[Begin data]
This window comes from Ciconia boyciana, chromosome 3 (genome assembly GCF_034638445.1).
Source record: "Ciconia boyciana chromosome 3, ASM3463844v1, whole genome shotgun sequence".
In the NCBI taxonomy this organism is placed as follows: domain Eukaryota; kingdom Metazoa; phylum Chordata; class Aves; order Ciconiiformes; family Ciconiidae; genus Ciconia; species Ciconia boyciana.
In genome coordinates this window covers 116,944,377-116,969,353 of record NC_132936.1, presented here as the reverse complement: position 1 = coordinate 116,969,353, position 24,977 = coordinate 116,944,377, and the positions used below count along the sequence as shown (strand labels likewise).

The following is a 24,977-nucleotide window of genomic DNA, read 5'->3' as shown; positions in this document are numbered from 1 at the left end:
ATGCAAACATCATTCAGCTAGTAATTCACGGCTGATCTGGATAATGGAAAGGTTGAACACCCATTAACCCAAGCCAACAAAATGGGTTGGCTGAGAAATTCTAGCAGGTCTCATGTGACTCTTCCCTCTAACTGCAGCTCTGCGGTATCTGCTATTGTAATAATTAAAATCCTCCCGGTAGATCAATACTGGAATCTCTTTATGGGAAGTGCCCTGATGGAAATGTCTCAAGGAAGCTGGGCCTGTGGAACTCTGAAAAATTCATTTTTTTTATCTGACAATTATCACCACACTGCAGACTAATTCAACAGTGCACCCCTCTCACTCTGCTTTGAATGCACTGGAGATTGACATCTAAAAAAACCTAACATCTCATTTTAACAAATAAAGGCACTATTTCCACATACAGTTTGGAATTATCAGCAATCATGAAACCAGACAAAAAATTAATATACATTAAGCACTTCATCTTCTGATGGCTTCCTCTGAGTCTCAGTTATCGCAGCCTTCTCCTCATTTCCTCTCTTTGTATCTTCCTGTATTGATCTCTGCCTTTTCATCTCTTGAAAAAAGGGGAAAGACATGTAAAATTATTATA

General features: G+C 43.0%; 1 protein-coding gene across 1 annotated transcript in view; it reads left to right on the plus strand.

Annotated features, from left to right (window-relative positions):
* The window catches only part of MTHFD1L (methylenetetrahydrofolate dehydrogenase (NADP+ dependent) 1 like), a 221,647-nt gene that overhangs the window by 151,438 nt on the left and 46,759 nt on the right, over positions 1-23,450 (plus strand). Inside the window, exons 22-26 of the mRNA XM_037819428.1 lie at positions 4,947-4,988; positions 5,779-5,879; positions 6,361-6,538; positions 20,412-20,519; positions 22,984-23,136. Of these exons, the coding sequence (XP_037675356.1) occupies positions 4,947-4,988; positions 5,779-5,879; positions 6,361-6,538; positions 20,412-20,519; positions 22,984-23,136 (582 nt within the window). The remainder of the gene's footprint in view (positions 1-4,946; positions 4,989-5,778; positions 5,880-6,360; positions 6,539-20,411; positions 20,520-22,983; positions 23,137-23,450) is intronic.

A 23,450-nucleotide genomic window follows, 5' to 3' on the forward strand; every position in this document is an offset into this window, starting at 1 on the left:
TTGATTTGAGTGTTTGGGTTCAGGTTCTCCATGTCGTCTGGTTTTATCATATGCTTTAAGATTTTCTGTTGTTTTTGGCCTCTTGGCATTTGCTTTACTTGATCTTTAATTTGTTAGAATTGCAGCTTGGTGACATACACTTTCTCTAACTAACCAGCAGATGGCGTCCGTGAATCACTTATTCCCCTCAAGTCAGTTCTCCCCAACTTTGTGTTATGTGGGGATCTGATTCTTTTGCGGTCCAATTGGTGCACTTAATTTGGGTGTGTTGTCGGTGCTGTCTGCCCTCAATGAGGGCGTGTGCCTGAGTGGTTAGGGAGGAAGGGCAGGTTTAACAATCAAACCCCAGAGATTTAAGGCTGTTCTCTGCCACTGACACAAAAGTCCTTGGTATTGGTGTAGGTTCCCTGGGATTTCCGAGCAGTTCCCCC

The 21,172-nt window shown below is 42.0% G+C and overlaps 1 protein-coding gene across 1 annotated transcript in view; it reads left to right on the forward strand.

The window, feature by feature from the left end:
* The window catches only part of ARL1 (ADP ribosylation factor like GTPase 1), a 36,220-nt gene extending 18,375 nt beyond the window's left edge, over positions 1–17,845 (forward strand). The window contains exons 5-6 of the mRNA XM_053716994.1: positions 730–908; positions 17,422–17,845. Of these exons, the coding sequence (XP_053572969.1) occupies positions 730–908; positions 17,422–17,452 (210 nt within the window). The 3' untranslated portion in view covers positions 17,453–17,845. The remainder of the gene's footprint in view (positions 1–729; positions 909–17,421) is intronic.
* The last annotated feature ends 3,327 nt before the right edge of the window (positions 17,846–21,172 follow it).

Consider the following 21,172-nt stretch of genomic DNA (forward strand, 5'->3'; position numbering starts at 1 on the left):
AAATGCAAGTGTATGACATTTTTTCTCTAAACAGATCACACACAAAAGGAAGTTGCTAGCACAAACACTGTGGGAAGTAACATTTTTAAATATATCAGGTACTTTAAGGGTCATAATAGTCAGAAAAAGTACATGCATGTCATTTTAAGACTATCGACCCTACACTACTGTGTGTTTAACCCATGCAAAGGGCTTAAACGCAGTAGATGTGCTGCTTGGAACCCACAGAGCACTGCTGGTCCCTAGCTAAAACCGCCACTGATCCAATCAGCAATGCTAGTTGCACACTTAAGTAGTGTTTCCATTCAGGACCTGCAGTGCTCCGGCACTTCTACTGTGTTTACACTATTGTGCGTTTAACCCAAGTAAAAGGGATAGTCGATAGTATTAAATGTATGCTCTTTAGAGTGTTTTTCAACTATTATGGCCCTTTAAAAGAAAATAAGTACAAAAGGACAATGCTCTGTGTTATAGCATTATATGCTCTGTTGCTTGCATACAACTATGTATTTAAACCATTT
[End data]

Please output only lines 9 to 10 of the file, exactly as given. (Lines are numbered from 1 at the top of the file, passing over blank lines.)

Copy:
* The window catches only part of MTHFD1L (methylenetetrahydrofolate dehydrogenase (NADP+ dependent) 1 like), a 221,647-nt gene that overhangs the window by 151,438 nt on the left and 46,759 nt on the right, over positions 1-23,450 (plus strand). Inside the window, exons 22-26 of the mRNA XM_037819428.1 lie at positions 4,947-4,988; positions 5,779-5,879; positions 6,361-6,538; positions 20,412-20,519; positions 22,984-23,136. Of these exons, the coding sequence (XP_037675356.1) occupies positions 4,947-4,988; positions 5,779-5,879; positions 6,361-6,538; positions 20,412-20,519; positions 22,984-23,136 (582 nt within the window). The remainder of the gene's footprint in view (positions 1-4,946; positions 4,989-5,778; positions 5,880-6,360; positions 6,539-20,411; positions 20,520-22,983; positions 23,137-23,450) is intronic.

A 23,450-nucleotide genomic window follows, 5' to 3' on the forward strand; every position in this document is an offset into this window, starting at 1 on the left: